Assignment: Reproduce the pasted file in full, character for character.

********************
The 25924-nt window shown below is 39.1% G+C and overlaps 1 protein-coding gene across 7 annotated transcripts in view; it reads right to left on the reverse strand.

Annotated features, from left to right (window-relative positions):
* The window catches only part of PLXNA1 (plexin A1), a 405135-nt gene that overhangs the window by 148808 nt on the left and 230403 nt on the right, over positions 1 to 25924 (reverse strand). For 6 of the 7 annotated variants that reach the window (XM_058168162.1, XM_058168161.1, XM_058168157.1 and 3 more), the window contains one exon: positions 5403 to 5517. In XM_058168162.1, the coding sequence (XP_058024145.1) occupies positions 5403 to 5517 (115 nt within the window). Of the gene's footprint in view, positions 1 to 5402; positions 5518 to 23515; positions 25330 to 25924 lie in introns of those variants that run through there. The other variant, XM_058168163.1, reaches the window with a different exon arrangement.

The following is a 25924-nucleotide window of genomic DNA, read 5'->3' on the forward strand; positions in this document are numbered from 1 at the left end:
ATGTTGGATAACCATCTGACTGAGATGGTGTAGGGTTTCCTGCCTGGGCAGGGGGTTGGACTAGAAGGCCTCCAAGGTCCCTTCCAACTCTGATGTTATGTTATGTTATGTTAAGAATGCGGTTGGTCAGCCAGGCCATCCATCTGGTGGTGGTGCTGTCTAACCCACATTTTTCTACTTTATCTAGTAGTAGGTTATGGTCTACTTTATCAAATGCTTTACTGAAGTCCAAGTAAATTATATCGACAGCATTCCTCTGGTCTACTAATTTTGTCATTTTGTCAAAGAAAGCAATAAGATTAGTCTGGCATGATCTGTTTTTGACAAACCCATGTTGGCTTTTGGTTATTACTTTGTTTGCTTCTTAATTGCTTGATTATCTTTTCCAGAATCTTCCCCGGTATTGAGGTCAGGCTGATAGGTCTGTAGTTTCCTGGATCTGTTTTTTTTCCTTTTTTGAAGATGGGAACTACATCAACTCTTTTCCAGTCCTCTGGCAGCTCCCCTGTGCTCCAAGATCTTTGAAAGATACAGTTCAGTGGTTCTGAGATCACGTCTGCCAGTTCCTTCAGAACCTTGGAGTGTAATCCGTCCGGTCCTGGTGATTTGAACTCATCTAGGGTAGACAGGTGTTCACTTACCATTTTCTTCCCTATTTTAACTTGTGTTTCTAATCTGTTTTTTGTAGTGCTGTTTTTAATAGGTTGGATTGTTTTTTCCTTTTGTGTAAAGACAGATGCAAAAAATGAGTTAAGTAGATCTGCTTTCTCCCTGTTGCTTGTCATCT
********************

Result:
The 25924-nt window shown below is 39.1% G+C and overlaps 1 protein-coding gene across 7 annotated transcripts in view; it reads right to left on the reverse strand.

Annotated features, from left to right (window-relative positions):
* The window catches only part of PLXNA1 (plexin A1), a 405135-nt gene that overhangs the window by 148808 nt on the left and 230403 nt on the right, over positions 1 to 25924 (reverse strand). For 6 of the 7 annotated variants that reach the window (XM_058168162.1, XM_058168161.1, XM_058168157.1 and 3 more), the window contains one exon: positions 5403 to 5517. In XM_058168162.1, the coding sequence (XP_058024145.1) occupies positions 5403 to 5517 (115 nt within the window). Of the gene's footprint in view, positions 1 to 5402; positions 5518 to 23515; positions 25330 to 25924 lie in introns of those variants that run through there. The other variant, XM_058168163.1, reaches the window with a different exon arrangement.

The following is a 25924-nucleotide window of genomic DNA, read 5'->3' on the forward strand; positions in this document are numbered from 1 at the left end:
ATGTTGGATAACCATCTGACTGAGATGGTGTAGGGTTTCCTGCCTGGGCAGGGGGTTGGACTAGAAGGCCTCCAAGGTCCCTTCCAACTCTGATGTTATGTTATGTTATGTTAAGAATGCGGTTGGTCAGCCAGGCCATCCATCTGGTGGTGGTGCTGTCTAACCCACATTTTTCTACTTTATCTAGTAGTAGGTTATGGTCTACTTTATCAAATGCTTTACTGAAGTCCAAGTAAATTATATCGACAGCATTCCTCTGGTCTACTAATTTTGTCATTTTGTCAAAGAAAGCAATAAGATTAGTCTGGCATGATCTGTTTTTGACAAACCCATGTTGGCTTTTGGTTATTACTTTGTTTGCTTCTTAATTGCTTGATTATCTTTTCCAGAATCTTCCCCGGTATTGAGGTCAGGCTGATAGGTCTGTAGTTTCCTGGATCTGTTTTTTTTCCTTTTTTGAAGATGGGAACTACATCAACTCTTTTCCAGTCCTCTGGCAGCTCCCCTGTGCTCCAAGATCTTTGAAAGATACAGTTCAGTGGTTCTGAGATCACGTCTGCCAGTTCCTTCAGAACCTTGGAGTGTAATCCGTCCGGTCCTGGTGATTTGAACTCATCTAGGGTAGACAGGTGTTCACTTACCATTTTCTTCCCTATTTTAACTTGTGTTTCTAATCTGTTTTTTGTAGTGCTGTTTTTAATAGGTTGGATTGTTTTTTCCTTTTGTGTAAAGACAGATGCAAAAAATGAGTTAAGTAGATCTGCTTTCTCCCTGTTGCTTGTCATCT